Polymer Basics for High Temperature Thermoplastics

 

High temperature thermoplastics are melt-processable plastics with extreme heat resistance. They are also referred to as high performance or engineering polymers due to their high heat resistance of over 200°C. Other key characteristics of these materials include outstanding strength, long-term durability, and biocompatibility.

High temperature thermoplastics are more adaptable than standard plastics due to their better mechanical properties, higher heat resistance, and higher chemical stability. They can also endure multiple cycles and doses of all radiation types and have an outstanding ability to be molded into parts with tight tolerance. High-temperature thermoplastics currently enjoy a rapidly growing segment of the plastics market, including in various medical applications.

Characteristics and Properties of High Temperature Thermoplastics

High temperature thermoplastics boast continuous operating temperatures of over 200°C. Their high-temperature resistance provides many valuable characteristics over other materials such as metal. These include:

  • Adaptability to property modifications for specific applications
  • Adaptability to high volume production processes
  • Increased design flexibility
  • Excellent chemical and corrosion resistance
  • Adjustability conductivity or high electrical and thermal insulation
  • Excellent noise and vibration damping
  • A low density that eases installation and portability

Production Methods

High temperature thermoplastics are made from raw materials such as colorants, polymer resins, and additives, based on the formulation needed. The raw materials are blended to the required standard that guarantees uniformity and consistency throughout the batches. The resulting product is then heated and pressed through an extrusion die and drawn into a sheet before being passed through additional roller sets to achieve the desired thickness and surface texture.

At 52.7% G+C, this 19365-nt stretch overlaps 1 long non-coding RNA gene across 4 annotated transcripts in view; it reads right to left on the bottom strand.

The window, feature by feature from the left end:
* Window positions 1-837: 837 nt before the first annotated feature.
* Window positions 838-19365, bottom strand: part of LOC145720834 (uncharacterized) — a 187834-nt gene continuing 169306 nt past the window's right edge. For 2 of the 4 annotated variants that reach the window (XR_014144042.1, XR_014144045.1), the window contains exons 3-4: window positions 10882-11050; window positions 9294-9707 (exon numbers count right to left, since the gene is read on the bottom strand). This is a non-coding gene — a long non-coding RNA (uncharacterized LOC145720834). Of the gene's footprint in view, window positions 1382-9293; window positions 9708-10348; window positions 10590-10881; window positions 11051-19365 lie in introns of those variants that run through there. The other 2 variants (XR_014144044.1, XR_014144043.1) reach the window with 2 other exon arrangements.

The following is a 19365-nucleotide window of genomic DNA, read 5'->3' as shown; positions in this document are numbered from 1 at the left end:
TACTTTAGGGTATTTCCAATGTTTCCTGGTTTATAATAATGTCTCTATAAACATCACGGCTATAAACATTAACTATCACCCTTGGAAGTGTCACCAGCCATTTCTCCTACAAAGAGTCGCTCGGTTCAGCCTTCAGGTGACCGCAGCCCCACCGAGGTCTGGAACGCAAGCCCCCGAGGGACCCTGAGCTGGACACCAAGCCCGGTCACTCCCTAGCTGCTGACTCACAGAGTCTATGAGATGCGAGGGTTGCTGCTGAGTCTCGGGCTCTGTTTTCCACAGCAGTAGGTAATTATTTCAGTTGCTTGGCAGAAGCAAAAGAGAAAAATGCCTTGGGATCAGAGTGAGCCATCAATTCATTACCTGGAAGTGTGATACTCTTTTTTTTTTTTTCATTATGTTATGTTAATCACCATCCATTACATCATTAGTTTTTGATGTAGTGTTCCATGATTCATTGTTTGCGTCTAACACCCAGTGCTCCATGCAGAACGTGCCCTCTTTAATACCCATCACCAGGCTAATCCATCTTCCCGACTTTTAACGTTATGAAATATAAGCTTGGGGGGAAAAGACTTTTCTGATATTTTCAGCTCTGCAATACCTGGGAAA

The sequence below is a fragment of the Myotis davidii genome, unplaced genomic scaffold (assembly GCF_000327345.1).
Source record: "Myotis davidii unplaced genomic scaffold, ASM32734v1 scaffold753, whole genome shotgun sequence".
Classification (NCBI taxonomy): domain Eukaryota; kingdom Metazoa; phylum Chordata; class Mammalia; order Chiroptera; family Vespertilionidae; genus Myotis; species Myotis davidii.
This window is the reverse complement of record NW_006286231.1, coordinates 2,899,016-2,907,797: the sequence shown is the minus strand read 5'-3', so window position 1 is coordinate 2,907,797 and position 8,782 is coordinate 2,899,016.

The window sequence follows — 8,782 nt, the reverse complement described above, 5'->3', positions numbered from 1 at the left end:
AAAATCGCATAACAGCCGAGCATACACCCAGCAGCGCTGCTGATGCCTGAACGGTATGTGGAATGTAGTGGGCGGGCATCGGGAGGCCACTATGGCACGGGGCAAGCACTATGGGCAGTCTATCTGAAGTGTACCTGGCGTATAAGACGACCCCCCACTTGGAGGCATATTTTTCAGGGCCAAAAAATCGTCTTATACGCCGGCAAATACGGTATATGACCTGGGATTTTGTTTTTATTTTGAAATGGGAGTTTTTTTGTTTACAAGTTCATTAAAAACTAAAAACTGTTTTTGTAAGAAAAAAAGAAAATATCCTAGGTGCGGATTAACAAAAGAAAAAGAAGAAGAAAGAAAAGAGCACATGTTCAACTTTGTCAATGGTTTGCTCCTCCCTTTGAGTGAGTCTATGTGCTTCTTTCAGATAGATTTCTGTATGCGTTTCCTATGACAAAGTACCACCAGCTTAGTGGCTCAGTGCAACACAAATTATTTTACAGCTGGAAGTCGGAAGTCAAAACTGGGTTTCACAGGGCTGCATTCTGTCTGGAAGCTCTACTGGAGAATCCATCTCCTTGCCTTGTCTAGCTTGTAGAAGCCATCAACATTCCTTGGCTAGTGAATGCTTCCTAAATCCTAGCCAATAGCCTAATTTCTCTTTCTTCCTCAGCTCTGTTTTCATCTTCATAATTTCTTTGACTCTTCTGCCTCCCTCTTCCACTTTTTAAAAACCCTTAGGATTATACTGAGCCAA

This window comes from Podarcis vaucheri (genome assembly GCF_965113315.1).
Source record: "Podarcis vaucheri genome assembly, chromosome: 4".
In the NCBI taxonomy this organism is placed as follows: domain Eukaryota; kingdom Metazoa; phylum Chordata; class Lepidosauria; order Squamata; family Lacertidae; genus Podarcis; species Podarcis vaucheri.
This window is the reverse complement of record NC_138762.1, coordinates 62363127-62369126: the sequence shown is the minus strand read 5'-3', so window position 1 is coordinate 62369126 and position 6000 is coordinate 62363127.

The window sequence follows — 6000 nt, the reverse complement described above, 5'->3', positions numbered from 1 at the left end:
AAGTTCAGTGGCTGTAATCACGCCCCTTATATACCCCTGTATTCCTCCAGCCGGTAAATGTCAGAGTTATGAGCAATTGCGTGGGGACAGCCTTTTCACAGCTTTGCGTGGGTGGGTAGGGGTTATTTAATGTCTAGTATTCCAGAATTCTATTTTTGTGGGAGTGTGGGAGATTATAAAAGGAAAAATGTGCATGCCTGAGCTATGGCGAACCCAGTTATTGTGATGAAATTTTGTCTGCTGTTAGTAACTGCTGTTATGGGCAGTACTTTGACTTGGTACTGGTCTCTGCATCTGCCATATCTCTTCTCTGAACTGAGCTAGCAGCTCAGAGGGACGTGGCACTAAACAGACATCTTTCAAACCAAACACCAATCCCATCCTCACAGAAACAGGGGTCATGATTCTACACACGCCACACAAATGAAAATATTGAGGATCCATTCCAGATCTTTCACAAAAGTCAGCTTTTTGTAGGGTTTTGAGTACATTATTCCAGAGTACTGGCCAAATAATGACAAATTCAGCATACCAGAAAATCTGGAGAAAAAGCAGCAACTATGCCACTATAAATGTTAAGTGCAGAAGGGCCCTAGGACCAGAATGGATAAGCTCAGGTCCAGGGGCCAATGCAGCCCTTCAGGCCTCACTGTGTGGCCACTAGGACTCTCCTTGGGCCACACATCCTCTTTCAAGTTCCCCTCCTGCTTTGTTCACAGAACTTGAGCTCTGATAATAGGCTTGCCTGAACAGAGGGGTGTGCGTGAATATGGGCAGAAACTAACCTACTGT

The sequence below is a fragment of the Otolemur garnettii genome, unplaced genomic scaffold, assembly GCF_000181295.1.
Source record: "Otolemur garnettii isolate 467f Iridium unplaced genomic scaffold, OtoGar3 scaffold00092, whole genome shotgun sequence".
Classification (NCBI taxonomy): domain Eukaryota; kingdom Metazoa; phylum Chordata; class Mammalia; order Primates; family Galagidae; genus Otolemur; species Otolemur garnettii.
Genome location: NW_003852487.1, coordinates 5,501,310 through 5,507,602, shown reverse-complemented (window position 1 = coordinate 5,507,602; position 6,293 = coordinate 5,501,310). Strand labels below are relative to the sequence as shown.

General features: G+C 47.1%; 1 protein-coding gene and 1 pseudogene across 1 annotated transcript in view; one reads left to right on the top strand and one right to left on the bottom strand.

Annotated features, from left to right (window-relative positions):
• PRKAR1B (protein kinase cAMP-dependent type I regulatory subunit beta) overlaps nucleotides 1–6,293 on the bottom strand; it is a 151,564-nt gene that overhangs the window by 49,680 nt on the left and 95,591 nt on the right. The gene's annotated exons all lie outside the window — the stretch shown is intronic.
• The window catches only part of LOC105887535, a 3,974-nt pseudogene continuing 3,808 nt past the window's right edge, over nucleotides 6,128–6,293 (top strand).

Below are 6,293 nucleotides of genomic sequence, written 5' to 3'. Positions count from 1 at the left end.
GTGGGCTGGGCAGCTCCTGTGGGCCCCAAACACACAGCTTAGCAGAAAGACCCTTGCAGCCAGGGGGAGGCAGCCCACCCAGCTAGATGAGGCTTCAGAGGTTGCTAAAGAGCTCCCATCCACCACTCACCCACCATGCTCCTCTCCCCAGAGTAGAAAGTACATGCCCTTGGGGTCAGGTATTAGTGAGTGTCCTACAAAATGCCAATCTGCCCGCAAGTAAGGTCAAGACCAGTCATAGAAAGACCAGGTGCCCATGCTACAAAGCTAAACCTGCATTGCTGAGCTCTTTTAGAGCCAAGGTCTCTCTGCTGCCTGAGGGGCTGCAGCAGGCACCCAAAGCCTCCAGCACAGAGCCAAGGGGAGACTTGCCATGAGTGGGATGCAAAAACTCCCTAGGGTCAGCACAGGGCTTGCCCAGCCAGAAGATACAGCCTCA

As the sheet travels down the line, it is cooled and cut to size. During the manufacturing process, rigid aromatic rings are introduced in aliphatic groups, giving the thermoplastic its high-temperature resistance characteristics. The aromatic rings restrict the movement of the backbone chain when the material is subjected to high heat.

 


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Common Uses in Medical Devices and Life Sciences

High temperature thermoplastics enjoy excellent prospects in the medical devices market. Plastic continues to replace standard materials for medical devices due to its greater design flexibility and cost-effective characteristics. Some of the popular high-temperature thermoplastics employed in the medical field applications include:

  • Polyetheretherketone (PEEK) is commonly used as a replacement for glass, stainless steel, and other metals in several medical applications such as dialyzers, dental instruments, handles on syringes, endoscopes, and sterile boxes that hold root canal files.
  • Liquid Crystal Polymers (LCP) is used to replace metal in medical device applications for microsystem technology and minimally invasive surgery.
  • Polysulfones (PSU) and polyethersulfones (PES) are commonly used to manufacture parts and membranes of dialyzers, surgical theater luminaries, sterilizing boxes, secretion bottles, reusable syringes, and infusion equipment.
  • Polyetherimide (PEI) is used for a myriad of disposable and reusable medical devices.
  • Polyphenylsulfone (PPS) is often used in the development of sterilizable containers.

The Best Method of Sterilization

The preferred sterilization methods for high-temperature thermoplastics include irradiation gamma (gamma/e-beam), ethylene oxide (ETO), and steam autoclaving.
However, the methods' effectiveness and suitability are dependent on each high-temperature thermoplastic's specific properties. Most high temperature thermoplastics can withstand ETO exposure without displaying any significant changes to their color or properties. It should be noted that the devices undergoing ETO sterilization must have gas permeable packaging to allow the gas to go through it so that the device is effectively sterilized.

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